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Subscribe to this list via RSS Blog posts tagged in tarot card meanings

Posted by on in SageWoman Blogs

Not to date myself, but I remember when we didn't have answering machines. Now I let almost everything go to voice mail. Before though, I had to stop and decide if I wanted to answer the phone. I can see some of you scratching your heads...what on earth does an answering machine or lack thereof have to do with Tarot? Well, sometimes I do that with my Tarot readings too. I just let my inner answering machine take over.

There are cards in the tarot that, for me, have instant meanings. Those are the ones that are so embedded in my brain that they seem automatic. But that may not be the best answer for my querent. They may require a bit more than a rote Tarot reading. So sometimes I like to turn my brain upside down so I can't do the auto-answer. I yank myself out of that Tarot rut I can sometimes get into when I'm doing endless readings.

It's not fair to my client. They don't know I had three people before them asking similar questions. They aren't to blame for my reaction. But I cannot drop into automatic mode. I have to prevent my inner answering machine from picking up.

Here are just two ways to kick yourself out of the "that always means" rote reading technique. I'd love to hear your own if you have some as well.

1. Odd Fellows

b2ap3_thumbnail_SixSwords_Compare001.jpg

By using a deck I'm not familiar with, I have to back up and take another look. I've been loving two self-published decks lately that really force me to let go of the automatic and search out the intuitive answer.

From the Wild Unknown Tarot, this Six of Swords is not your typical dude rowing a boat. Nor is the image of Scathach as the Six of Air from the Dark Goddess one I can immediately see the "moving from troubled times to calmer places" meaning I have tattooed into my brain.

I have to stop. I have to become more present in my Tarot reading.

When I put the two with the Rider Smith Waite (Radiant) Six of Swords, I see color similarities immediately. In a way, my desire to let go of the old meanings for the new is represented by the meaning of this card.

2. Same Old, Same Old


b2ap3_thumbnail_FourCups_Compare002.jpg
Another trick is to find what is the same. Using the same two decks again, here is the Wild Unknown Tarot's Four of Cups and the Dark Goddess Tarot's Four of water. When you put add the Rider Waite smith Four of Cups, you can find some similarities. But looking for that makes me expand my mind outward to see other meanings.

The rat on the Four of Cups from the Wild Unknown makes me ask, "Who am I letting foul my dreams?" While Lethe's pose has me wondering why I'm trying to swim without water.

Then I can take those two additional questions back to the Rider Waite Smith version as well. They become a part of my reader's arsenal for digging into the cards.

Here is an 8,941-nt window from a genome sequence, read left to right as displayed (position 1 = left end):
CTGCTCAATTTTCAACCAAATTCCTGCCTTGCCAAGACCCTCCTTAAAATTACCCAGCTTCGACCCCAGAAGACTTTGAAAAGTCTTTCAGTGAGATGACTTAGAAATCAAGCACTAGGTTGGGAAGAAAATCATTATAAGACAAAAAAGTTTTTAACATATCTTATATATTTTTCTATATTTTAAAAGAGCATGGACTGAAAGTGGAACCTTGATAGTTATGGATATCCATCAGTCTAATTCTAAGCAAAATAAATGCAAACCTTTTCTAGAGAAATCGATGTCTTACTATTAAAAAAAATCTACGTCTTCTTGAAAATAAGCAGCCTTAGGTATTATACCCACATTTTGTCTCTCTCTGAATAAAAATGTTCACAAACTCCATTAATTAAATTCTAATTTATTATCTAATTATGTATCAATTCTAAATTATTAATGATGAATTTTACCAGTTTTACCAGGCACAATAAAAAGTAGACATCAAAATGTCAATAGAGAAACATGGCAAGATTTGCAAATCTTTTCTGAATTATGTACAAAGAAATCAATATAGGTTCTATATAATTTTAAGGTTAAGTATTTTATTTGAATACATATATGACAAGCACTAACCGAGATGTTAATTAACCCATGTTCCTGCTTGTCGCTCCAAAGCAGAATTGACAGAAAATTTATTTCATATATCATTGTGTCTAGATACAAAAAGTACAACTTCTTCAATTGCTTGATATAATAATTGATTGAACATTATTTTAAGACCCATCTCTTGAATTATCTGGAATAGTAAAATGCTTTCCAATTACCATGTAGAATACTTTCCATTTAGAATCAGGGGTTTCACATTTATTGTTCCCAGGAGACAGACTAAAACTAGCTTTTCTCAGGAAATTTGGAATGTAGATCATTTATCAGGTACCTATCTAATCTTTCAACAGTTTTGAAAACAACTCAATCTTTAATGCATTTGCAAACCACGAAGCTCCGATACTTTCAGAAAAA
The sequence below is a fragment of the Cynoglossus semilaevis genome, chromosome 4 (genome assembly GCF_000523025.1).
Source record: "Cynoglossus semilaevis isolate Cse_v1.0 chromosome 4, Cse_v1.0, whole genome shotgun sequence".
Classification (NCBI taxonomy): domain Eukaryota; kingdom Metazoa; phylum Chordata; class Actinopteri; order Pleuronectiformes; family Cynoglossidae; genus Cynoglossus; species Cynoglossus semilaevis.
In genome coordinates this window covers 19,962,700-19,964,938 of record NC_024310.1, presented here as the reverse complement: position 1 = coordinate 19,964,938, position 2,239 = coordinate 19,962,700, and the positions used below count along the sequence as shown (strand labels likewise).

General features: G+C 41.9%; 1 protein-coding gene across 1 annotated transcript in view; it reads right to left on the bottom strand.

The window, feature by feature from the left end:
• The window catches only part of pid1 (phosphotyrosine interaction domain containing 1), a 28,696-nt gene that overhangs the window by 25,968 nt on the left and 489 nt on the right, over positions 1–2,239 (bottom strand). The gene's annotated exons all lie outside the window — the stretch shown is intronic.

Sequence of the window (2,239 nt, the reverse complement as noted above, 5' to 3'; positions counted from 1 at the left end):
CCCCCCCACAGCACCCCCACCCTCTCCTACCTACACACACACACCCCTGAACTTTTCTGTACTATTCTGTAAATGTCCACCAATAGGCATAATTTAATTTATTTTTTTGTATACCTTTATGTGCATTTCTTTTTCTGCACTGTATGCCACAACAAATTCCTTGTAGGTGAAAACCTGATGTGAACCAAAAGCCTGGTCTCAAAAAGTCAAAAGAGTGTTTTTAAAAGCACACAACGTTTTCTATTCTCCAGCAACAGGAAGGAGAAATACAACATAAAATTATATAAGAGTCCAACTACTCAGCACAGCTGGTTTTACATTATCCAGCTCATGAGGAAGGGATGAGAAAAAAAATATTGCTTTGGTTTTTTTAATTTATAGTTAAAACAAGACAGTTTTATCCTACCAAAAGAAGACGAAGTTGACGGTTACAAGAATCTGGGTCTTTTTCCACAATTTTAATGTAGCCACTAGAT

What about you? What are some of the cards that you have one solid meaning for? Are you unshakeable in that definition or is there room for expansion?

All images used with permission by publisher. No further permission to reproduce images given.
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Posted by on in Culture Blogs
A Quest for Betterment

June’s shadow card is the 8 of Cups, shown here from the new Tarot Illuminati by Erik C. Dunne and Kim Huggens.  Here we have a figure, cloaked in red, with his back to us walking away from 8 cups stacked behind him.  Red is the color of passion indicating that this person is passionate about their pursuits.  There are 5 cups on the left and 3 on the right and it appears as though the cups are empty but in truth we do not know if they are or if they have something in them.  If they are full, perhaps he is leaving them behind because they no longer work for him, if they are empty he may be feeling that his life is empty and he is leaving them in search of fulfillment.  He uses a cane to assist him as he walks in a wintry scene though a doorway between very large rocks towards what appears to be a stairway to the moon.  

The 8 of Cups is about going on a quest in some form or another, walking away from a job, a relationship, a belief system, or any other situation, positive or negative, and is often about leaving something good in order to find something even better.  Sometimes the quest is about finding yourself, of looking deep inside to discover those hidden things that you are finally ready to face.  A quest can be about leaving the past behind you so you can move on to better things, or leaving behind emotions that no longer serve you.  

 

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Recent Comments - Show all comments
  • Kathryn Shimmura
    Kathryn Shimmura says #
    Thanks, Machelle Although I didn't actually perform any specific shadow work, I did have a dream that night which was definitely s
  • Machelle Earley
    Machelle Earley says #
    Shadow work, in whatever form, is important. A lot of shadowrok is done through dreams.
  • gary c. e.
    gary c. e. says #
    Solid !

Posted by on in Culture Blogs

 

Magician Cropped 300
The Magician from the Snowland Deck

You’ve just put down yet another Harry Potter book, relishing the time spent among wizards, house elves and boggarts. Or maybe you’ve had the privilege of watching Criss Angel’s live show, BeLIEve, at the Luxor in Vegas, or reserve a front seat on your couch every week to watch his TV show Mindfreak. Alternatively, you may be a fan of the beloved Oz books by L. Frank Baum, or an avid devotee of the Wizard of Oz starring Judy Garland.

Guess what? You’ve just spent time in the presence of the Magician archetype.

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